Confederates In The Attic Analysis

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The living legacy of the United States Civil War is a complicated time in American history one finds difficult to describe. The ramification of the war prior, during and after still haunt the current citizens who call The States their home. Tony Horwitz’s book Confederates in the Attic: Dispatches from the Unfinished Civil War looks at the wide gap of discontent that still looms in the late 1990s. For some southerners, the Confederacy still lives on through reenactments, stories and beliefs. For others in the South, reminders the land was dedicated to the Confederacy spark hatred and spite. Tony Howritz seeks to find out why the Civil War still captivates Americans today. From a young age Horwitz is educated about the Civil War from his 101…show more content…
There Howritz was introduced to the racial rift that lives on between blacks and whites. The birthday celebrations of Thomas “Stonewall” Jackson and Robert E. Lee were held separate from the birthday celebration of Martin Luther King, nationally recognized for good reason. King’s celebration saw attendants from blacks and whites but the Jackson-Lee celebrations only whites attended. Howritz moves next to South Carolina where he speaks with a neo-Confederate who takes delight in the inauguration of a governor pledging to fly the Confederate battle flag. Horwritz spoke to a “New South” businessman in South Carolina who thought the south would never shed its image left by the Civil War unless blacks and whites band together instead of continuing the…show more content…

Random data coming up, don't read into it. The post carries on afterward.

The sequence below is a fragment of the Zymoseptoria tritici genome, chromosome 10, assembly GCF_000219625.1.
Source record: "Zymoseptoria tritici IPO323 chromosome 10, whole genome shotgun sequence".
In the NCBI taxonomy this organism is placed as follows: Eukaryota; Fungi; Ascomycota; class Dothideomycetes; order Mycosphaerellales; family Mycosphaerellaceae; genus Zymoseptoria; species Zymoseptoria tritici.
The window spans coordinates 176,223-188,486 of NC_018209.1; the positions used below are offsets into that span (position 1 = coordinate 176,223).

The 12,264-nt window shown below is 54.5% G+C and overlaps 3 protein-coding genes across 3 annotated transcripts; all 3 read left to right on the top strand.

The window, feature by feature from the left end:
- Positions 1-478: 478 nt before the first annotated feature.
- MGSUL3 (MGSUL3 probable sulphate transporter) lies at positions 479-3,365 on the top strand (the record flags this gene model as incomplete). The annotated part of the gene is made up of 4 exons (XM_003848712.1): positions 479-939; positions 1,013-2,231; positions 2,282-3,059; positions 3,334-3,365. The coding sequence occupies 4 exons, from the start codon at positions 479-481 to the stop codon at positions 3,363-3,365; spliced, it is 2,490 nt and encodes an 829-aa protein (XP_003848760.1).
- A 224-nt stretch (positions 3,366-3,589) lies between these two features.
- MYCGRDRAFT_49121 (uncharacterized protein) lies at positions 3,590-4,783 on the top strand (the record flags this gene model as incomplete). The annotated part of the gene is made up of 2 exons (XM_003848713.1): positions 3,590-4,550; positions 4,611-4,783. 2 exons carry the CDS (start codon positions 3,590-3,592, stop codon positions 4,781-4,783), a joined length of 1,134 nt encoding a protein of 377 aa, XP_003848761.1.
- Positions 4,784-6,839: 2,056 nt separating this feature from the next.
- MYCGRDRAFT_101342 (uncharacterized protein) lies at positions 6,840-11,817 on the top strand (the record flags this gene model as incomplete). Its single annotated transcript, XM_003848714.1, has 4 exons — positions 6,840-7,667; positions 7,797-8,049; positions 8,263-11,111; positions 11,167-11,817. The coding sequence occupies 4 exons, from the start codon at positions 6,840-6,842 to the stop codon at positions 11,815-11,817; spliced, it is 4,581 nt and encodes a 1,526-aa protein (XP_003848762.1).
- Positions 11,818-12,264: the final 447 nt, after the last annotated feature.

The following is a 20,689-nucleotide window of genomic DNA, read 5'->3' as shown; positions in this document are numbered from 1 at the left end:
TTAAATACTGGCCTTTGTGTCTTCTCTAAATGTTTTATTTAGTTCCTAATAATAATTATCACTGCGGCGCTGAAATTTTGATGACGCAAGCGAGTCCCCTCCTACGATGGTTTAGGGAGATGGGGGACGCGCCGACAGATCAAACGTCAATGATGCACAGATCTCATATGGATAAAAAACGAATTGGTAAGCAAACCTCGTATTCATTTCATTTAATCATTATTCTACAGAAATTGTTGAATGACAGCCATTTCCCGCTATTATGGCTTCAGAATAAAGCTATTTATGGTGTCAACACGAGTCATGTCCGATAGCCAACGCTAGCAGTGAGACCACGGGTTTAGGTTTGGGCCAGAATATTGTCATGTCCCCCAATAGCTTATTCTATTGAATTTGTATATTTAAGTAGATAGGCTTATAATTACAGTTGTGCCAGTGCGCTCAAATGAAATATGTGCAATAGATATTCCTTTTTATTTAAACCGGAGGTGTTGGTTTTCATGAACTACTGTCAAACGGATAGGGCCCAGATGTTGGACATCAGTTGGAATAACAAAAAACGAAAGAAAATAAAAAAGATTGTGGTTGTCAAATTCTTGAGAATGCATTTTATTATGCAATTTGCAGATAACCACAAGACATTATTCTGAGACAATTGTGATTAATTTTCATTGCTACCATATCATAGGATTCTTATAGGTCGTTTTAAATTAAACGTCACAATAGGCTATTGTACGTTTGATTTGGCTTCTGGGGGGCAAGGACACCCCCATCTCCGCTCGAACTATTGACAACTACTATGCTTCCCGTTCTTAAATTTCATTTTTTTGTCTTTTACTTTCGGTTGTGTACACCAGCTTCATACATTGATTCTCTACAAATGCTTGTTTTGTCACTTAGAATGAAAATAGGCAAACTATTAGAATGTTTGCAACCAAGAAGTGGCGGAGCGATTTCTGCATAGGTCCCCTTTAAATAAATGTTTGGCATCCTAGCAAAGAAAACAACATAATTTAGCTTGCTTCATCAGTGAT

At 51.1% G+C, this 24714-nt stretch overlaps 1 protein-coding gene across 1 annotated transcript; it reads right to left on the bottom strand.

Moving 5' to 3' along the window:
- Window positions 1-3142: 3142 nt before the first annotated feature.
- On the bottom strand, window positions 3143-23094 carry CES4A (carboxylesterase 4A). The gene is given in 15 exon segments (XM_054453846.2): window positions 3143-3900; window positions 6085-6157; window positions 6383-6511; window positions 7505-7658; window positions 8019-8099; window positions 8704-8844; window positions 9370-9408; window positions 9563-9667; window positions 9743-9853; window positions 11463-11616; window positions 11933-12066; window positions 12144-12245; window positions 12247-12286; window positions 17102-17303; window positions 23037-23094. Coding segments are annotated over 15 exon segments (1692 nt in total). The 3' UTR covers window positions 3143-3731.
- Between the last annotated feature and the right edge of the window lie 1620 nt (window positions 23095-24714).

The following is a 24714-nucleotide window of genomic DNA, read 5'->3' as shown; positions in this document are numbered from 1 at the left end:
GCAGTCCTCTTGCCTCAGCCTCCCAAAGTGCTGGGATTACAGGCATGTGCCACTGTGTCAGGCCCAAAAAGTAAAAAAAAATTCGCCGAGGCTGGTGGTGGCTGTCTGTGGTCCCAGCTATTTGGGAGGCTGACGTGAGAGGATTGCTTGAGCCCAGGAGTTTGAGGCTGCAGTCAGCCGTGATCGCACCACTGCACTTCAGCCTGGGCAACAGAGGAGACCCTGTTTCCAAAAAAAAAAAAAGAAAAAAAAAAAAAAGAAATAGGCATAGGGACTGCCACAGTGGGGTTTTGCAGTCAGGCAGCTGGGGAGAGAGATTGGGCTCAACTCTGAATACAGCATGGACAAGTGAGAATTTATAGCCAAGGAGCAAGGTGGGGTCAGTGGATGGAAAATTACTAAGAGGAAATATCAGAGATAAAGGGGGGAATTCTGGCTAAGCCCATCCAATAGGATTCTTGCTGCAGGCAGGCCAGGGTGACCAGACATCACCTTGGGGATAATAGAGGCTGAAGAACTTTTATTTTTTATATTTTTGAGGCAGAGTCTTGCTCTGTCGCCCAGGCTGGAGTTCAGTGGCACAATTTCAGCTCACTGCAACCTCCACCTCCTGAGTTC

Ancestors fought for the Confederate Army, the beliefs of civil and state rights during the Civil War are not far removed from the beliefs of the people Howritz encounters. Not to be ignored is the racial tension that arguably was as intense then as it is now. Many ignorant White people feel superior to black people, driven home by their discontent of the Confederate Army losing the War. The South’s remembrance of the Civil War is based both on fact and lore but mainly on racism and ritual. Yes, people do mask their justification for supporting the Rebels by stating the war was ignited by civil and state rights, other’s do not even attempt to mask their reasoning by down right stating the black race is an inferior one. There was a politically correct remembrance of the Confederacy in that men felt so strongly about their beliefs they were willing to wage war and die for them, many felt that should be honored. My own understanding of the South’s passion with the Civil War is much like Tony Horwitz, In that the War is so intriguing and interesting because it involves the country I live in and the beliefs that are so passionately felt to this day. Born and raised in California I believed racism to be dead and the surprise I received moving to the panhandle of Texas was discomforting. The Civil War has a unique way of luring
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